You can help prevent gum disease, dental decay, and keep your mouth healthy by practicing good oral hygiene. Today, our dentists in Brandon talk about the ways a healthy mouth helps improve and contribute to your overall health and wellbeing.
Practicing excellent oral hygiene is one of the most reliable and reasonable predictors of better dental health outcomes. Meaning you have a better chance of keeping your teeth as you get older if you are implementing a good oral hygiene routine. Since dental health can have an effect on your overall physical wellbeing, good oral hygiene practices could have a positive effect on your overall health.
A Healthy Salivary Flow
Saliva is a helpful diagnostic tool, in that it can assist doctors and dentists in identifying and diagnosing systemic diseases before their symptoms become apparent.
In addition, saliva can help disable bacteria and viruses before they enter your system. In fact, saliva is one of your body’s main defenses against disease-causing organisms.
Saliva contains antibodies that attack viral pathogens, such as the common cold and even HIV. It also contains enzymes that destroy bacteria in several different ways, for instance by degrading bacterial membranes, disrupting vital bacterial enzyme systems, and inhibiting the growth and metabolism of some bacteria.
Keeping your salivary flow healthy is quite easy for most people. The key is to stay hydrated! Make sure you drink plenty of water throughout the day to maintain a healthy salivary flow.
Dental Plaque & Infection
Your mouth is home to 500 species of bacteria that are continuously producing dental plaque, which is a colourless, sticky film that sticks to your teeth and leads to a range of health issues.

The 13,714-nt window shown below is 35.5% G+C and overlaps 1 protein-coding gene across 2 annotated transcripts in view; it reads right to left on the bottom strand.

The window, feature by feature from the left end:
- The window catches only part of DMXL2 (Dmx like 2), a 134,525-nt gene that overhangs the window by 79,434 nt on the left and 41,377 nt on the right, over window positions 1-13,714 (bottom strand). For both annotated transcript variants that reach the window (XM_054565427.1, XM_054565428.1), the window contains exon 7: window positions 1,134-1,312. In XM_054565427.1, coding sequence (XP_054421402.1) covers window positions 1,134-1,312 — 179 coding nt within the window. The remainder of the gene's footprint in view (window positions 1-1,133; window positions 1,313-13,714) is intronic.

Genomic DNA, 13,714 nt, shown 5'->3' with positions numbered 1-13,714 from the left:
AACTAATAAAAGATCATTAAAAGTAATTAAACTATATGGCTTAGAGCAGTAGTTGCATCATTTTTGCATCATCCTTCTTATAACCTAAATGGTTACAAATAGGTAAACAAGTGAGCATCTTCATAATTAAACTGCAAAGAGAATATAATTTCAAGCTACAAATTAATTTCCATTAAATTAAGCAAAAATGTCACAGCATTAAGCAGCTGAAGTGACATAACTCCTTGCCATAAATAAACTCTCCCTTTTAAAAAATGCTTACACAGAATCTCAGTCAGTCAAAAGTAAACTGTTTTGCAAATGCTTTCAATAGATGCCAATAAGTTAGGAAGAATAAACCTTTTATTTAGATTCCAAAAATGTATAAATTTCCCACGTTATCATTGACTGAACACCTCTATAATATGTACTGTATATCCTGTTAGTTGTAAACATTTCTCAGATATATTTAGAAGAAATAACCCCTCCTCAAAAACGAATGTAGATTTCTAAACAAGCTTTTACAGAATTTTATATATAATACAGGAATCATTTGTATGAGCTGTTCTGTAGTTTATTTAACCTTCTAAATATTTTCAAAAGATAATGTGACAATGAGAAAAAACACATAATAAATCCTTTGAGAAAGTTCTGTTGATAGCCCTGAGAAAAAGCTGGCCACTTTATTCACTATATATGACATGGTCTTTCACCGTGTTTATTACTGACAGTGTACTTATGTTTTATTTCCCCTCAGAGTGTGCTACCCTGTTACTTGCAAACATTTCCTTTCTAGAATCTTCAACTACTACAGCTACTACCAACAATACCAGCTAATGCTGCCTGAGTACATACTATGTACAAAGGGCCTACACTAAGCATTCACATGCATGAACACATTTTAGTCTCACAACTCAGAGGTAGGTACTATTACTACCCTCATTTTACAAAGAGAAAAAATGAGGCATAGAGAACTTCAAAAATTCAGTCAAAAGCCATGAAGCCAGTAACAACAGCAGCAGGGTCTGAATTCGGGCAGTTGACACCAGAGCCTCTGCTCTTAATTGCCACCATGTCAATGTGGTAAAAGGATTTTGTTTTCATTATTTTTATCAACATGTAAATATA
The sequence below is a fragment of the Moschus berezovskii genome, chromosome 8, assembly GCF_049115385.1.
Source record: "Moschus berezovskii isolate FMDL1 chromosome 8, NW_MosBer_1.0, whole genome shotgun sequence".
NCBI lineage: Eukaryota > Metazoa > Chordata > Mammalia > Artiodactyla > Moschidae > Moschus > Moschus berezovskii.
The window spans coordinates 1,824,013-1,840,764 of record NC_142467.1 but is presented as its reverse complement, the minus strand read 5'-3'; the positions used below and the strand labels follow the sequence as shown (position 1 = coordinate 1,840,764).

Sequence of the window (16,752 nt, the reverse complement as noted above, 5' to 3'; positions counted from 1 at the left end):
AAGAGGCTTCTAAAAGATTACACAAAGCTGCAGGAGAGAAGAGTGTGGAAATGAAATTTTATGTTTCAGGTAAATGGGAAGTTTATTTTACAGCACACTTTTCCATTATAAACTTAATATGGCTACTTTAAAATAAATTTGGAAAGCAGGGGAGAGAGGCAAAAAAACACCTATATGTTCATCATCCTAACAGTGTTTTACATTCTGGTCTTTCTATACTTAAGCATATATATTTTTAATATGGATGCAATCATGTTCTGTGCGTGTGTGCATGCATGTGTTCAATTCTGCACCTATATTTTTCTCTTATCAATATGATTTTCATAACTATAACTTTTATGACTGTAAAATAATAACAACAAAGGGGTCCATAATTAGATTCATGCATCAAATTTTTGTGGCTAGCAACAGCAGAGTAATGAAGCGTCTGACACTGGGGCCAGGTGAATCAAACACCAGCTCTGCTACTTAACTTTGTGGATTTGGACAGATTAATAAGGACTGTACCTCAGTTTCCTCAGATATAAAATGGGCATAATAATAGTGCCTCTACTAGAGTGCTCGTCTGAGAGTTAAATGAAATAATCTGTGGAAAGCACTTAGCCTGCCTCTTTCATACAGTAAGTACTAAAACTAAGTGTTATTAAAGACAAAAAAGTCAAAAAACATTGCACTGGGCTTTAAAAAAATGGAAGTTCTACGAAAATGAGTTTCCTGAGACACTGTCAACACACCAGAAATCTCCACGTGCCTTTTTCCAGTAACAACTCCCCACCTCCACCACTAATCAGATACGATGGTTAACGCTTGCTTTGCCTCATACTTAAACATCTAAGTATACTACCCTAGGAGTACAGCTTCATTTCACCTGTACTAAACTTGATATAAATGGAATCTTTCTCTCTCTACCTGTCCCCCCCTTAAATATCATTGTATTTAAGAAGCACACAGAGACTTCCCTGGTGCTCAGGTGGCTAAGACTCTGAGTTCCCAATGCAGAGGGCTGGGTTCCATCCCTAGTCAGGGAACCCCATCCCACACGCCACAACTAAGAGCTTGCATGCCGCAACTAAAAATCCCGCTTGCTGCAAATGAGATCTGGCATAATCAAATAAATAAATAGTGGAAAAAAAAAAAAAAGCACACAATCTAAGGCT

If you are not thoroughly flossing and brushing your teeth every day you are letting plaque build up between your gums and teeth, which could cause a gum infection known as gingivitis. If gingivitis goes untreated it can lead to periodontitis (gum disease) which is a more serious infection.
If you have periodontitis, simply undergoing a dental treatment or just brushing your teeth can provide a port of entry for the abundant bacteria in your mouth to enter your bloodstream.
If your immune system is healthy, the presence of oral bacteria in your bloodstream will not cause problems. However, if it has been weakened, for example by a disease or by cancer treatment, oral bacteria in your bloodstream may cause you to develop an infection in another part of your body.
Infective endocarditis, which is when oral bacteria enter the bloodstream and stick to the lining of diseased heart valves, is an example of this.
Dental Plaque’s Link to Common Conditions
By having a healthy mouth you are helping to prevent certain medical problems and diseases such as pre-term labour, heart attack, strokes, and complications related to diabetes.
Poorly Controlled Diabetes
Chronic gum disease may make diabetes more difficult to control. The infection may cause insulin resistance, which can disrupt blood sugar control.
Bacteria in the mouth could lead to inflammation throughout your body, including the arteries, meaning gingivitis may play a role in clogged arteries and blood clots.
In addition, gum disease and tooth loss may contribute to the development of plaques in the carotid artery.